Tiger Exhibit, Denver Aquarium

Our task must be to free ourselves by widening our circle of compassion to embrace all living creatures and the whole of nature in its beauty. —Albert Einstein

For as long as I can remember, I have absolutely loved to visit zoos & aquariums. My childhood dream was to be a zoologist or a marine biologist. Lucky for me, my parents entertained my enthusiasm & took me to the incredible Bronx Zoo & the Six Flags Wild Adventure Safari throughout my childhood.

As I got older, my views began to shift. The last time I went into a pet store, I vowed never to set foot in one again. It was simply too much for me—the animals in cages, the sad cries, the sad eyes. While animal habitats at zoos are much more expansive than pet store cages, the animals are still in captivity. Technically, they are not free & therefore caged. I struggled to accept this as being “okay”. Later in college, when I embarked on a 14-day East African safari, my views shifted again. Could I ever appreciate animals in captivity after viewing them in their native habitats?

Manatee Exhibit, Columbus Zoo

While I still loved zoos & aquariums, I wondered if I could justify the love. Is it alright to keep animals in captivity simply for our viewing pleasure? I struggled with the thought for years. And then one day I decided to stop wondering and actually find out. Knowledge shines light into the dark room of ignorance.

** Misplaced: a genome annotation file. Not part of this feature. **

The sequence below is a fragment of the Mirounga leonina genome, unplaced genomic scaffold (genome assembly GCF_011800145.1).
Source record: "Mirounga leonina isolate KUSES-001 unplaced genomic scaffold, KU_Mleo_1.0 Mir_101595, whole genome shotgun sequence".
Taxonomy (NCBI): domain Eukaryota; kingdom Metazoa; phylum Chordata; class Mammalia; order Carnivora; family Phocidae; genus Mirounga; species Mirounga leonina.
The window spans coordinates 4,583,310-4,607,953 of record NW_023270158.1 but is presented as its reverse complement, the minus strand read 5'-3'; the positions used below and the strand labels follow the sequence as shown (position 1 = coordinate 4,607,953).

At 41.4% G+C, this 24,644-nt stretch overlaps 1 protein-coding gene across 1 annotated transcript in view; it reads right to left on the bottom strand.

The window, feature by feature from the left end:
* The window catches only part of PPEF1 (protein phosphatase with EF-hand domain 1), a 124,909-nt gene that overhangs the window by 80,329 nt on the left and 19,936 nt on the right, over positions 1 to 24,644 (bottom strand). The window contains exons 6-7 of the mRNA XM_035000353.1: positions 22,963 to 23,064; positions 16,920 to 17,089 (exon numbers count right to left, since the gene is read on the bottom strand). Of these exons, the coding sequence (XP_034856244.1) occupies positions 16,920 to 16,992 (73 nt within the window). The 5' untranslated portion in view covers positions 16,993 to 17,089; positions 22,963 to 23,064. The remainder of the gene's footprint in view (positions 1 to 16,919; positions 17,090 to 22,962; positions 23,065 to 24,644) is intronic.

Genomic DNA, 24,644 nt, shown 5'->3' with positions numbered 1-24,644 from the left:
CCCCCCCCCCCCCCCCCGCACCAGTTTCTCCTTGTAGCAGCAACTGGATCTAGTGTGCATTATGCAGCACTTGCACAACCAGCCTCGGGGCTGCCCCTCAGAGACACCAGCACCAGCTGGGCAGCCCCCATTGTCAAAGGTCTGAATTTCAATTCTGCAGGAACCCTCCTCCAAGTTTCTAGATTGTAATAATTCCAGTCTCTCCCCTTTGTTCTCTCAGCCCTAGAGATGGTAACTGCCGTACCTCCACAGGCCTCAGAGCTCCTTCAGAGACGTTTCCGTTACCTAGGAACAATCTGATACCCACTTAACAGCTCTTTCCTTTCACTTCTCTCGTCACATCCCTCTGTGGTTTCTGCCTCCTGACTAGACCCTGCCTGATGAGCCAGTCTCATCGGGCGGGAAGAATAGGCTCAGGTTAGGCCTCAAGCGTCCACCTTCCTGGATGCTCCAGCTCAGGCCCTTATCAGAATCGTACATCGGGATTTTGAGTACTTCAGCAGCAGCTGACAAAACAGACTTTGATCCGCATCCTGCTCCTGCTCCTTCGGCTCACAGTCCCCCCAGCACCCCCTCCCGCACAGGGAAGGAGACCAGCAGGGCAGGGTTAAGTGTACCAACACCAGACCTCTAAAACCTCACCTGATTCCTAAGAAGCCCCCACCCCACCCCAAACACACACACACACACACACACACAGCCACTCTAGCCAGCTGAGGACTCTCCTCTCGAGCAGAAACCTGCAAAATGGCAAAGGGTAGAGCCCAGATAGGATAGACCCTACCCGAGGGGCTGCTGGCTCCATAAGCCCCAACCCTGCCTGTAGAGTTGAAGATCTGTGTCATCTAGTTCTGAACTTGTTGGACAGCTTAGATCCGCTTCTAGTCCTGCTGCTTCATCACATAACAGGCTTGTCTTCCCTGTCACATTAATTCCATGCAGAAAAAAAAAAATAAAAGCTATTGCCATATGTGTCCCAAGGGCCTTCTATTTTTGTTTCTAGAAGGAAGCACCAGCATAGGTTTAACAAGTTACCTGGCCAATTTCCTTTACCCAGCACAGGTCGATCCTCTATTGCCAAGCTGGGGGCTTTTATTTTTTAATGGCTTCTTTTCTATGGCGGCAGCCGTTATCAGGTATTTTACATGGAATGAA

One of the greatest resources that I’ve come across is the Association of Zoos & Aquariums (AZA). What I found out was incredible!

AZA-accredited zoos and aquariums:

  • work to save species from imminent extinction by conducting research to support reintroduction programs that re-establish populations in the wild.
  • AZA also partners with zoos, aquariums, and other conservation organizations to increase awareness of threats to high-profile species such as amphibians and elephants, as well as entire ecosystems.
  • AZA-accredited zoos and aquariums spend nearly $90 million per year on conservation initiatives. In the last five years they have funded nearly 4,000 conservation projects in more than 100 countries!

In the past couple of years I have visited the Bronx Zoo (Bronx, New York); Adventure Aquarium (the New Jersey State Aquarium in Camden, New Jersey); the Denver Zoo (Denver, Colorado); Downtown Aquarium (Denver, Colorado); the National Aquarium (Baltimore, Maryland); and the Columbus Zoo (Columbus, Ohio). Click on any of the links to learn more about the amazing conservation programs at each of these zoos.

Flamingo Exhibit, Bronx Zoo

During my most recent zoo adventure to the Columbus Zoo, I learned that more than 70 wildlife conservation projects in 30 countries are benefiting from $1.1 million in program support by the Columbus Zoo. Projects conducting research and engaging in grassroots conservation on behalf of Africa’s great apes, cheetahs, West Indian manatees, Siberian tigers, polar bears, amphibians, and Ohio’s endangered freshwater mussels, are among the Zoo’s conservation partners. Over the past five years, the Zoo has distributed $3.8 million in conservation grants!

While my personal opinion about zoos has evolved so much, unfortunately there are still zoos that do not hold themselves to such high standards. There are countless tragedies. The illegal, black-market trade of wild & endangered animals is real. The best that we can do is continue to support the zoos that are doing wonderful things for our Earth & wildlife, while ignoring/protesting the zoos that take part in unethical & devastating practices.

To find out whether a zoo near you is AZA accredited, check out http://www.aza.org/findzooaquarium/.

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